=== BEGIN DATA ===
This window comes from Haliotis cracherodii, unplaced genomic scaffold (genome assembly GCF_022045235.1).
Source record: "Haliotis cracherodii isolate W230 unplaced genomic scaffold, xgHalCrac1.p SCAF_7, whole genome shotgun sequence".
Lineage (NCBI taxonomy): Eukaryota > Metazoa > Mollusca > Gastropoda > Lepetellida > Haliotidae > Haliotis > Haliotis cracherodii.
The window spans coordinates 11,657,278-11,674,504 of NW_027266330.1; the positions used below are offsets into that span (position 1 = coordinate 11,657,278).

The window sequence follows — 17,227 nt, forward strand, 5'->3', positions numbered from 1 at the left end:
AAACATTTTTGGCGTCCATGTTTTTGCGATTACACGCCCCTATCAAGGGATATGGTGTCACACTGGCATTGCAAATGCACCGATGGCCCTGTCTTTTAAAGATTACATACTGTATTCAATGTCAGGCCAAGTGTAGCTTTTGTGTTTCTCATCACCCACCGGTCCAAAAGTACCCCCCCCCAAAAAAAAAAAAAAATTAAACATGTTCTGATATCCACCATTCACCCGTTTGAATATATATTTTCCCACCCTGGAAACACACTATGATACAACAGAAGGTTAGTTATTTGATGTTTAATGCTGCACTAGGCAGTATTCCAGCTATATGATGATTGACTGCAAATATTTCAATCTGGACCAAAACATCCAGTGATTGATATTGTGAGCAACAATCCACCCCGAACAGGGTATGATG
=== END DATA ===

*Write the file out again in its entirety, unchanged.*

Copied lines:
This window comes from Haliotis cracherodii, unplaced genomic scaffold (genome assembly GCF_022045235.1).
Source record: "Haliotis cracherodii isolate W230 unplaced genomic scaffold, xgHalCrac1.p SCAF_7, whole genome shotgun sequence".
Lineage (NCBI taxonomy): Eukaryota > Metazoa > Mollusca > Gastropoda > Lepetellida > Haliotidae > Haliotis > Haliotis cracherodii.
The window spans coordinates 11,657,278-11,674,504 of NW_027266330.1; the positions used below are offsets into that span (position 1 = coordinate 11,657,278).

The window sequence follows — 17,227 nt, forward strand, 5'->3', positions numbered from 1 at the left end:
AAACATTTTTGGCGTCCATGTTTTTGCGATTACACGCCCCTATCAAGGGATATGGTGTCACACTGGCATTGCAAATGCACCGATGGCCCTGTCTTTTAAAGATTACATACTGTATTCAATGTCAGGCCAAGTGTAGCTTTTGTGTTTCTCATCACCCACCGGTCCAAAAGTACCCCCCCCCAAAAAAAAAAAAAAATTAAACATGTTCTGATATCCACCATTCACCCGTTTGAATATATATTTTCCCACCCTGGAAACACACTATGATACAACAGAAGGTTAGTTATTTGATGTTTAATGCTGCACTAGGCAGTATTCCAGCTATATGATGATTGACTGCAAATATTTCAATCTGGACCAAAACATCCAGTGATTGATATTGTGAGCAACAATCCACCCCGAACAGGGTATGATG